St. Theresa of Avila
Concentration is the essence of meditation. To find the truth of our inner being we must be able to focus attention on the subtle movements of mind. Concentration is a skill to be learned. It takes practice. Our minds are by nature prone to distraction. In the world of activity this is useful, because it keeps us alert to the next thing happening. As conditions in our surroundings change we are drawn to the change. This keeps us moving and adapting. Our wandering minds are alert to danger, so we are kept safe. They are alert to opportunity, so that we can get what we need to stay alive. The untrained mind moves from object to object, event to event, sensation to sensation, thought to thought. As our perceptions and thoughts arise, they form sequences, so that when we have a perception we have a thought, that may lead to another thought, that might create a sensation as our body responds to the thought. We may respond to the sensation in action or thought. We find the mind constantly moving. The movement in its complexity can be turbulent, confusing, and largely outside our awareness.
It is natural for our minds to wander, to become enchanted with distractions, to attach to the attractive. This is not all bad. These are qualities that enhance our intelligence and adaptability, but these tendencies also trap us. Our attachments lead to suffering, since what we cling to we must inevitably lose. When we practice meditation we become more aware of our attachments and more able to loosen our clinging. We become more capable of directing the flow of thoughts, and we learn that the true nature of mind lies beyond the flickering of thoughts and sensations.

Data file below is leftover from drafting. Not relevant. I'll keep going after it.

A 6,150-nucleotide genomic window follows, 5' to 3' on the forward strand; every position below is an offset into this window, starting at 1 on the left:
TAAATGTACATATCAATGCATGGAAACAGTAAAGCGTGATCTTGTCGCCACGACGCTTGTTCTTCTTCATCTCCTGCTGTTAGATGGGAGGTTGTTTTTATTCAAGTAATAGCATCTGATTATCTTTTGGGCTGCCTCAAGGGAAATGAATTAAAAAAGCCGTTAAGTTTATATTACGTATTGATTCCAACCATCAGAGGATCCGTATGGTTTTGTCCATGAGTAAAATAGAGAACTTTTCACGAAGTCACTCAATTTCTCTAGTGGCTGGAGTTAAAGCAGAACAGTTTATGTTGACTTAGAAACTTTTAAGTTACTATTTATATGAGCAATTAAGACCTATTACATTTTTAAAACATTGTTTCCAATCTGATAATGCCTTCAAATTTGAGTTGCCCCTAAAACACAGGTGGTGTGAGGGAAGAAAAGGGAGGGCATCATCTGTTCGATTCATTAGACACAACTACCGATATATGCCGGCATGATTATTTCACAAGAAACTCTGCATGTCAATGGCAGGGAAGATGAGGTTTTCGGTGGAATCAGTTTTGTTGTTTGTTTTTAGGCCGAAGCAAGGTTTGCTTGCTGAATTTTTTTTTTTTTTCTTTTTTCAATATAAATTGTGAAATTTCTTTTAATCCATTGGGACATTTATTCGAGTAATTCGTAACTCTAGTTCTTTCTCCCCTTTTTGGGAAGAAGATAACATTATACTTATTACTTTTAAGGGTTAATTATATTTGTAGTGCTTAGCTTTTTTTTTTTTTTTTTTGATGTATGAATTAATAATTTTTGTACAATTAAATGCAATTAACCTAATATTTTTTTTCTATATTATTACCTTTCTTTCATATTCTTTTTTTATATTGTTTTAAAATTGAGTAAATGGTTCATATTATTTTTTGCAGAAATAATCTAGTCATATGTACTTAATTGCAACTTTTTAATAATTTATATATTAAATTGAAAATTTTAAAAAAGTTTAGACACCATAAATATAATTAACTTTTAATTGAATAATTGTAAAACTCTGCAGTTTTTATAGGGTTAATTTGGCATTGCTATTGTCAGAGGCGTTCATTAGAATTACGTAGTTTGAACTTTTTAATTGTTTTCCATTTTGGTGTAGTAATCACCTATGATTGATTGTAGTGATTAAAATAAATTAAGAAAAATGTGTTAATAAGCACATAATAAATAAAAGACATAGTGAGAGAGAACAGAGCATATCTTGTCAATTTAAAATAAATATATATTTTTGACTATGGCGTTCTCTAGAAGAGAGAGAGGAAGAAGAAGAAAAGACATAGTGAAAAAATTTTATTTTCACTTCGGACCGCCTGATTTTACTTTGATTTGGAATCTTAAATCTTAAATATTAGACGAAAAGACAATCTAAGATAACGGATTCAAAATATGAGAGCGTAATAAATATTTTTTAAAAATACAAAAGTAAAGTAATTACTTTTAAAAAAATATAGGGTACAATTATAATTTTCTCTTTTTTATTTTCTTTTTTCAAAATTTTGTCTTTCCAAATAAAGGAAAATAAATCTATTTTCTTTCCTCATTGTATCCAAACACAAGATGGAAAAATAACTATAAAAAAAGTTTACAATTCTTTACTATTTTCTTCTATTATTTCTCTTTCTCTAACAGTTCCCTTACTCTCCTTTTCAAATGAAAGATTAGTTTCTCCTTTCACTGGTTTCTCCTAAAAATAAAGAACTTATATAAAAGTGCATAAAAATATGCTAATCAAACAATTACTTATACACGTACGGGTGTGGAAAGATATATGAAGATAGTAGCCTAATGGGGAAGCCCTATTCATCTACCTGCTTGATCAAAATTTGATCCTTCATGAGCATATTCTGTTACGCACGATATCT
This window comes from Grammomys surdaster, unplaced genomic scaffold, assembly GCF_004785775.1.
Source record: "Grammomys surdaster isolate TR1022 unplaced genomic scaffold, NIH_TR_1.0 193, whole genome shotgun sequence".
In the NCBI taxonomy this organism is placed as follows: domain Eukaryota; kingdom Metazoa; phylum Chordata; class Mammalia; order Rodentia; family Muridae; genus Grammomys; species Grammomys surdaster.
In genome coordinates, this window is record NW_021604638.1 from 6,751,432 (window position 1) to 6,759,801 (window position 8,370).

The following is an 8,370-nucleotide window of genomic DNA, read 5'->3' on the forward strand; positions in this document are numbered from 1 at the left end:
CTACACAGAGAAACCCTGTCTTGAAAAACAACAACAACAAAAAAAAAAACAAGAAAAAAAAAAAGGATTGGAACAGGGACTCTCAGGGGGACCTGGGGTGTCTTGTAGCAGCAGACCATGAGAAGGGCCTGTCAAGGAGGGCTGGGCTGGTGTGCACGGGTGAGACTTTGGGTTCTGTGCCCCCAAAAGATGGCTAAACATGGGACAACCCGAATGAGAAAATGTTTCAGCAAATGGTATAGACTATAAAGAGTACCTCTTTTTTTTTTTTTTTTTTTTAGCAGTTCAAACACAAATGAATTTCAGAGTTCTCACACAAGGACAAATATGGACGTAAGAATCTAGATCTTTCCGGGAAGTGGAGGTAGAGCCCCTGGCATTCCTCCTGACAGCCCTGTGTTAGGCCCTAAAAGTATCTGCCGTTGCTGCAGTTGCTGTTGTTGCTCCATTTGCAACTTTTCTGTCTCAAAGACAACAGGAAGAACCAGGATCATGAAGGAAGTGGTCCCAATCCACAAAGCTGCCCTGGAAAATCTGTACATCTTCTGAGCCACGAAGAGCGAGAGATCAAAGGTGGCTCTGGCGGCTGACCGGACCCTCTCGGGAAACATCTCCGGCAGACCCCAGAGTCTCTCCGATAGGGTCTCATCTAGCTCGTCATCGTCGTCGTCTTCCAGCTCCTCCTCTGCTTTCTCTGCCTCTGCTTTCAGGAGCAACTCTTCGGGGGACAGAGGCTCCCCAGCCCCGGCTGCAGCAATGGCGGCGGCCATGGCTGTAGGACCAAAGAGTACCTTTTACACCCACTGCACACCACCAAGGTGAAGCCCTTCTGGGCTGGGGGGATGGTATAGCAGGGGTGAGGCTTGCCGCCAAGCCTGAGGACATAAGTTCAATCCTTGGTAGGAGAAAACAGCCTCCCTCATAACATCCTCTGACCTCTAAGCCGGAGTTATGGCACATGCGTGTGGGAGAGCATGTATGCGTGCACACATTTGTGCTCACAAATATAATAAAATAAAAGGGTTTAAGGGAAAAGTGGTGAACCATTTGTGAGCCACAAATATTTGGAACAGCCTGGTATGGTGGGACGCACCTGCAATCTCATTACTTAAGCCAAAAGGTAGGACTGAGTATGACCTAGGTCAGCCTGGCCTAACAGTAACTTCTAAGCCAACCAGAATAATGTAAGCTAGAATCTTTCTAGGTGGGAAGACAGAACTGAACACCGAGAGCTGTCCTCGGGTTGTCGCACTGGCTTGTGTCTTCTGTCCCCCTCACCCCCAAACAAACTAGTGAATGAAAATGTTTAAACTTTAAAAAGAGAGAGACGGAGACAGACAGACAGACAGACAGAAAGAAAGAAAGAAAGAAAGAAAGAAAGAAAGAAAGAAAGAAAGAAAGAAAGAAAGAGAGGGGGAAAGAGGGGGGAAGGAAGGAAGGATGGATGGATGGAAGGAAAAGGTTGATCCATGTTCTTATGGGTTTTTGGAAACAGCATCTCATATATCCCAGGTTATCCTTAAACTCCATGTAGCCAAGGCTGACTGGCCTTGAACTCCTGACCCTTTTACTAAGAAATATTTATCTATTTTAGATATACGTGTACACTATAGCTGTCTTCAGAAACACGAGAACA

A traditional and very simple exercise for improving concentration is to focus on a candle flame. In his book Journey of Awakening: A Meditator's Guidebook Ram Dass gives this instruction:"Place a candle in front of you a foot or so away and focus on the flame. As you look at the flame, countless thoughts will float by about the candle, the flame, meditation, sounds you hear, feelings in your body, and so forth. In each case you notice the thought, let it go, and merely come back to an awareness of the candle flame. By gently but firmly trying to keep your attention focused on the candle flame, you begin to see your thoughts and senses grabbing your awareness. You become aware of the process of attachment."The candle is a useful object to concentrate upon, because it naturally draws our attention, but you can practice this type of concentration meditation by focusing on any object that will stay within your visual field. A flower, a doorknob, or a button may serve the purpose.
Ram Dass. Journey of Awakening: A Meditator's Guidebook. New York: Bantam Books, 1978.
LeShan, Lawrence. How to Meditate. New York: Bantam Books, 1975.
© 1998-2002 Tom Barrett